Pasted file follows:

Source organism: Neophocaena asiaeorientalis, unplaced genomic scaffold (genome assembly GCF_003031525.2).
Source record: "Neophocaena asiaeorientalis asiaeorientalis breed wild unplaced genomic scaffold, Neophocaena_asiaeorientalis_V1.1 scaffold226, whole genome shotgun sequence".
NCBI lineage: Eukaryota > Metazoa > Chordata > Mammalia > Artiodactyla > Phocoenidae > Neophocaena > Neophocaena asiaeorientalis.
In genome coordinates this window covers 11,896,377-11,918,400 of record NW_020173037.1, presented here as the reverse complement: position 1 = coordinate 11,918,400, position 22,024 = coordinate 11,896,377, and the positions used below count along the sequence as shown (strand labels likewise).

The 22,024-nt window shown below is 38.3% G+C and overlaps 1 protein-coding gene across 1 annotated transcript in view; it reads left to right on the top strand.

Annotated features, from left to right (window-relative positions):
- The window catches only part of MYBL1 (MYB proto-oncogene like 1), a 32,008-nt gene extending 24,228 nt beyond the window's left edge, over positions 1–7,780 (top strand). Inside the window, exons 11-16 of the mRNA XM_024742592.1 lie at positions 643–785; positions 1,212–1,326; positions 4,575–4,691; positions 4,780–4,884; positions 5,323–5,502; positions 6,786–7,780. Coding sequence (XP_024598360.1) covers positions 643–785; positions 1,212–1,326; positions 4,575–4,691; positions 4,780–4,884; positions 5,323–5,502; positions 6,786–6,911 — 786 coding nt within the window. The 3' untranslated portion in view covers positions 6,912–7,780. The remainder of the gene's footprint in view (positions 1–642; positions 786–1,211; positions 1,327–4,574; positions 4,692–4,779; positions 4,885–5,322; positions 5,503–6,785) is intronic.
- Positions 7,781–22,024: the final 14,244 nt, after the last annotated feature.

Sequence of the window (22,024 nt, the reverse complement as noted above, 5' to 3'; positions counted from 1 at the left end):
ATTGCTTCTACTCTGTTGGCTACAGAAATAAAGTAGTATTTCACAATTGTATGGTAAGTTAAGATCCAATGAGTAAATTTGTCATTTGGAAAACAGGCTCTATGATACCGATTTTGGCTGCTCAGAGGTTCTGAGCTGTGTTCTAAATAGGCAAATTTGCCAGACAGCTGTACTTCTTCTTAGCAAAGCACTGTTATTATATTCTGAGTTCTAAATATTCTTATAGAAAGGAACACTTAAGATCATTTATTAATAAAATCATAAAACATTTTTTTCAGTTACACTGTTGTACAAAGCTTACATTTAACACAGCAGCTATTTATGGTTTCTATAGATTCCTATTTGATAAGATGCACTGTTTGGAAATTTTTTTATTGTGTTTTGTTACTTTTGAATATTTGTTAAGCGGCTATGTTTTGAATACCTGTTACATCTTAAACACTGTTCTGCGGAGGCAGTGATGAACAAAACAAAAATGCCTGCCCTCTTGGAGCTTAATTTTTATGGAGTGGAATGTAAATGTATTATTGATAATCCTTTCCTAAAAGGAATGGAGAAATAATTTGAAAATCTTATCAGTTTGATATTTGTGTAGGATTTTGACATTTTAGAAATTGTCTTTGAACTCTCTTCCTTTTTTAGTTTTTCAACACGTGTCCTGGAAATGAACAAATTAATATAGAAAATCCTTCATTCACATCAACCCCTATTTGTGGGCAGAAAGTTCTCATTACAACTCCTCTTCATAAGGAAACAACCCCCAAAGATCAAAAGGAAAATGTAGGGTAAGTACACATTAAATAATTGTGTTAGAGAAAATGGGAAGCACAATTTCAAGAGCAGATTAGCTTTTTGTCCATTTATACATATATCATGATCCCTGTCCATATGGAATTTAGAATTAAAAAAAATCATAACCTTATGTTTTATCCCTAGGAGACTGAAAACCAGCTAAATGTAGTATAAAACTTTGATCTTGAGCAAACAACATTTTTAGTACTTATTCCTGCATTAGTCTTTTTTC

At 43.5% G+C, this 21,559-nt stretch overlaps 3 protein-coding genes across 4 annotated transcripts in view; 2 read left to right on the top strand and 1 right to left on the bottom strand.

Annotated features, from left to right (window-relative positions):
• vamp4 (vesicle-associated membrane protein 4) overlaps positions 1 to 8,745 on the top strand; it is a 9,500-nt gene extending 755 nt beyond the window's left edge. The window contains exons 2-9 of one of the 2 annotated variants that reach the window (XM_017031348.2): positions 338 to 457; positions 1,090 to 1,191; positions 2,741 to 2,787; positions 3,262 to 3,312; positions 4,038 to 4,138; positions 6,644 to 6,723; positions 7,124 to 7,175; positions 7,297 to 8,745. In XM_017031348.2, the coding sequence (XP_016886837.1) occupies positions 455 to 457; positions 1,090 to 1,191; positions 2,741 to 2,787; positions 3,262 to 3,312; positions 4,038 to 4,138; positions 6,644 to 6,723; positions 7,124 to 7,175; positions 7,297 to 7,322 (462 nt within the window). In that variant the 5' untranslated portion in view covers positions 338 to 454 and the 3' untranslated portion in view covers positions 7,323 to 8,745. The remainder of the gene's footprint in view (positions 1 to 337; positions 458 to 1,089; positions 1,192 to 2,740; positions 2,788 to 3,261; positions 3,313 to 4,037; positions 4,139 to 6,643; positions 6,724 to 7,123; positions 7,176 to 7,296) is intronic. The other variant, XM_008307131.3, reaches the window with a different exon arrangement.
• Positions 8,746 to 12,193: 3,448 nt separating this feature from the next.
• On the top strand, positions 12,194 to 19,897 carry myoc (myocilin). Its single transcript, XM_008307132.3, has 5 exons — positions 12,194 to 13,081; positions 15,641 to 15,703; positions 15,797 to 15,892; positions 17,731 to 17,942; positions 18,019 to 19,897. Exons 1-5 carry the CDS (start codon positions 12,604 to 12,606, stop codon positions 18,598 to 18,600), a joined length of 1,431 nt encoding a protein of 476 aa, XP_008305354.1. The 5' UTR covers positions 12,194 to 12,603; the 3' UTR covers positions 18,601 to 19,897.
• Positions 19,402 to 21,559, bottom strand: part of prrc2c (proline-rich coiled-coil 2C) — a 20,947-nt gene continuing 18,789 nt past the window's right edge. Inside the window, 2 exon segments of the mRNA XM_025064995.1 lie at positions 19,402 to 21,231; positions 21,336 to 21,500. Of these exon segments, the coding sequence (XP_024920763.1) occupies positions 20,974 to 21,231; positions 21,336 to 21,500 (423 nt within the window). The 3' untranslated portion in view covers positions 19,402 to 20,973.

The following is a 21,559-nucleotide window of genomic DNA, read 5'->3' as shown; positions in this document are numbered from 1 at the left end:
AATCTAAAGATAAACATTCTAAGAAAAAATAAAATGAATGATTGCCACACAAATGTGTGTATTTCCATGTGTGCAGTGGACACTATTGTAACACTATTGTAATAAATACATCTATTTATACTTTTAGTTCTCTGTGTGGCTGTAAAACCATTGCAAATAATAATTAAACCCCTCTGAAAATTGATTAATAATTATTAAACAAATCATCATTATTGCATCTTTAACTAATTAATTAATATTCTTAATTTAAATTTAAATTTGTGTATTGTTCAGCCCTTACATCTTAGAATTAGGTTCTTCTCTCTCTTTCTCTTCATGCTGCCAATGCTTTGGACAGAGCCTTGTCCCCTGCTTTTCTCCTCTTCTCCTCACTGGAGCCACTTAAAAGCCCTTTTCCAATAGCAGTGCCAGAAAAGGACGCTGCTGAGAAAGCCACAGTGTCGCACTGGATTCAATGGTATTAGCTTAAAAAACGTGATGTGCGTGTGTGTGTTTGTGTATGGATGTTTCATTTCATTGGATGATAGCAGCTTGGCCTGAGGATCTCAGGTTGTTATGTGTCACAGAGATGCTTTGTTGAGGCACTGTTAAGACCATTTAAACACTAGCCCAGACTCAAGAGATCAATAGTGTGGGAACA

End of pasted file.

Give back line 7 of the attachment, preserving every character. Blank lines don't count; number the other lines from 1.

- The window catches only part of MYBL1 (MYB proto-oncogene like 1), a 32,008-nt gene extending 24,228 nt beyond the window's left edge, over positions 1–7,780 (top strand). Inside the window, exons 11-16 of the mRNA XM_024742592.1 lie at positions 643–785; positions 1,212–1,326; positions 4,575–4,691; positions 4,780–4,884; positions 5,323–5,502; positions 6,786–7,780. Coding sequence (XP_024598360.1) covers positions 643–785; positions 1,212–1,326; positions 4,575–4,691; positions 4,780–4,884; positions 5,323–5,502; positions 6,786–6,911 — 786 coding nt within the window. The 3' untranslated portion in view covers positions 6,912–7,780. The remainder of the gene's footprint in view (positions 1–642; positions 786–1,211; positions 1,327–4,574; positions 4,692–4,779; positions 4,885–5,322; positions 5,503–6,785) is intronic.